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Natural Highlights: Butterfly Gardens

Wolf Mountain Howling
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Wolf River Conservancy
August 28, 2023

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Natural Highlights: Butterfly Gardens

Thanks to Bart Jones for his online webinar on gardening for butterflies and other pollinators!  Bart emphasized the use of native perennials as most beneficial for the insects we love, as well as the five basic requirements for the most successful butterfly garden: nectar plants, host plants, water, minerals and nutrients, and good design.

Bart’s program provided many useful tips.  Did you know that oak trees are hosts for many species of butterfly caterpillars, and that the Red Hairstreak caterpillar depends on fallen dead leaves?  Or that a sponge soaked in Gatorade can provide needed minerals for male butterflies?  A large flat stone placed in the sun is a safe spot to warm up on a morning after a cool night, and it’s best to create clumps of color by planting several plants of the same species because butterflies don’t see very well.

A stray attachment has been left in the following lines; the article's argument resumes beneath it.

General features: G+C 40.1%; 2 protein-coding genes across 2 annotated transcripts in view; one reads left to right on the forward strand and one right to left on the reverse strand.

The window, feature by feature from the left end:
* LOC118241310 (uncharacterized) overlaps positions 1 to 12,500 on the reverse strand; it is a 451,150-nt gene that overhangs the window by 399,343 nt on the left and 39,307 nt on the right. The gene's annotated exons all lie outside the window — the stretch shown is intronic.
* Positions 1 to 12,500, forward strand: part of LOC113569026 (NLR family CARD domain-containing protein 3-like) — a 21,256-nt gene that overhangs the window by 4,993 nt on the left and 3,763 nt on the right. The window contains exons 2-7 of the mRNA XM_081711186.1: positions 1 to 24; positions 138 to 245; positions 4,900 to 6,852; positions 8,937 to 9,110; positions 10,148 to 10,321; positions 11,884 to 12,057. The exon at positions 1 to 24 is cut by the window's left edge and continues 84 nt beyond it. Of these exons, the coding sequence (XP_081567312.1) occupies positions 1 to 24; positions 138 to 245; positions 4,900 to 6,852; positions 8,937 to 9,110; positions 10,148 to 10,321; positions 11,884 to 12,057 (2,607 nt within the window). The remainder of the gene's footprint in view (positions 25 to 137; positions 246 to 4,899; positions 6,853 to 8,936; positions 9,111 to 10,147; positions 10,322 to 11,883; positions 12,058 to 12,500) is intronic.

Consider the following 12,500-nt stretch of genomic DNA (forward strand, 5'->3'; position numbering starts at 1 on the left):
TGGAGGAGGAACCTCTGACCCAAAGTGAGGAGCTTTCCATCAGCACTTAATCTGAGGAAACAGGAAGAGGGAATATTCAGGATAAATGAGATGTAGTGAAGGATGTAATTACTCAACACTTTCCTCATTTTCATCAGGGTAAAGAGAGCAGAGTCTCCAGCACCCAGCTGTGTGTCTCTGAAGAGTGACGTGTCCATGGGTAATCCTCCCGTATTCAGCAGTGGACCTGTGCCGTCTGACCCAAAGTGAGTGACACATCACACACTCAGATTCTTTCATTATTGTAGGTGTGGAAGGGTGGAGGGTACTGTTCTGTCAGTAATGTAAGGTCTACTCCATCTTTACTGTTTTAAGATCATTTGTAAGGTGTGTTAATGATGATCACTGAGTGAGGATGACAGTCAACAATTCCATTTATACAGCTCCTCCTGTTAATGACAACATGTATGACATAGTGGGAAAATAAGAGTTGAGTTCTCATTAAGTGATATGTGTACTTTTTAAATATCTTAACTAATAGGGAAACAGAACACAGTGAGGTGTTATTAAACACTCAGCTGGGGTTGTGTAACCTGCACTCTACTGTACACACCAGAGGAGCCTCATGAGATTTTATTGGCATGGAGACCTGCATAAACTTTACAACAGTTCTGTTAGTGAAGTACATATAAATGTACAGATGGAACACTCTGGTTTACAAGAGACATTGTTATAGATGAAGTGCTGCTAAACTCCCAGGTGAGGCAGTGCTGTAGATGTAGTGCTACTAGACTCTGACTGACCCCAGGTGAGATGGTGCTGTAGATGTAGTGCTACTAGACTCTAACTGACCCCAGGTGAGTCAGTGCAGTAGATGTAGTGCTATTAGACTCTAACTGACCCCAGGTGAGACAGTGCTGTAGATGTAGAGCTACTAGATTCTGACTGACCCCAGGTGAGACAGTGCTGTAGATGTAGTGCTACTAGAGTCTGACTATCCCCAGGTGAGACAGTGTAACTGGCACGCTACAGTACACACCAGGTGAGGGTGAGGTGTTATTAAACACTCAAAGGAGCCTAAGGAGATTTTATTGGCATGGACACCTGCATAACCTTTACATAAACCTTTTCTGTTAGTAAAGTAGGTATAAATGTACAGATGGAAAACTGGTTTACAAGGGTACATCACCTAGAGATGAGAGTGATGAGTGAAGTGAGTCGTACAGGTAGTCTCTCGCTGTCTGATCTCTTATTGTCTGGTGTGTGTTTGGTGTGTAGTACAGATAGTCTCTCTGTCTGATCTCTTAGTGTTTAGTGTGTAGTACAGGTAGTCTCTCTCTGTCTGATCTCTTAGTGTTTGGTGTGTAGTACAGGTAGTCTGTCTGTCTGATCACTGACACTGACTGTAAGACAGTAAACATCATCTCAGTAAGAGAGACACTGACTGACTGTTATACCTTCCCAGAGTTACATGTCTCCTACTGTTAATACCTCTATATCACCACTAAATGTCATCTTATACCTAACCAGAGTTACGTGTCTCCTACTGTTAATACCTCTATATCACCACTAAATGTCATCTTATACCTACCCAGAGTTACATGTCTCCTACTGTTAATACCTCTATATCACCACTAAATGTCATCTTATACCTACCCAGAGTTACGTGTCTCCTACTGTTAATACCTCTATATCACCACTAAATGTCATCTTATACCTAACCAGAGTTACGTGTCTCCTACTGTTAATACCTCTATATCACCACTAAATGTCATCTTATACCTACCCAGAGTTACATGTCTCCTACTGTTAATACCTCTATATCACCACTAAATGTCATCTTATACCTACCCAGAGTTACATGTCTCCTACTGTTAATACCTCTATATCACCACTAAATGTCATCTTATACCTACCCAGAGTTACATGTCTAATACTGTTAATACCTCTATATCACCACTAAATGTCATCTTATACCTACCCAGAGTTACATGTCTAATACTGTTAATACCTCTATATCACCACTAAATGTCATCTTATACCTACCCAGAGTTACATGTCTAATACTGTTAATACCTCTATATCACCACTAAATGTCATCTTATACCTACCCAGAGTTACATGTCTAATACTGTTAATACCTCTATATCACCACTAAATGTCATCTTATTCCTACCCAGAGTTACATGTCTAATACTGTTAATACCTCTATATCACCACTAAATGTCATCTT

Please visit the Wolf River Conservancy’s YouTube page to watch Bart’s program and learn more!  Also, because butterfly (and hummingbird) activity is at its peak right now as our fall perennials begin to bloom, think about adding one or more of the beautiful native fall bloomers to your garden, for example, Cardinal Flower (Lobelia cardinalis), Aromatic Aster (Symphyotrichum oblongifolium), New England Aster (S. novae angliae), and Narrow-leafed Sunflower (Helianthus angustifolium).

Visit these links for more butterfly and pollinator garden resources:

How to Start a Butterfly Garden, North American Butterfly Association

Garden for Wildlife, National Wildlife Federation

Pollinators of Native Plants, by Heather Holm

Butterflies of Tennessee, by Rita Venable

Natural Highlights: Butterfly Gardens - Thanks to Bart Jones for his webinar on gardening for butterflies using native perennials and outlining five key requirements.


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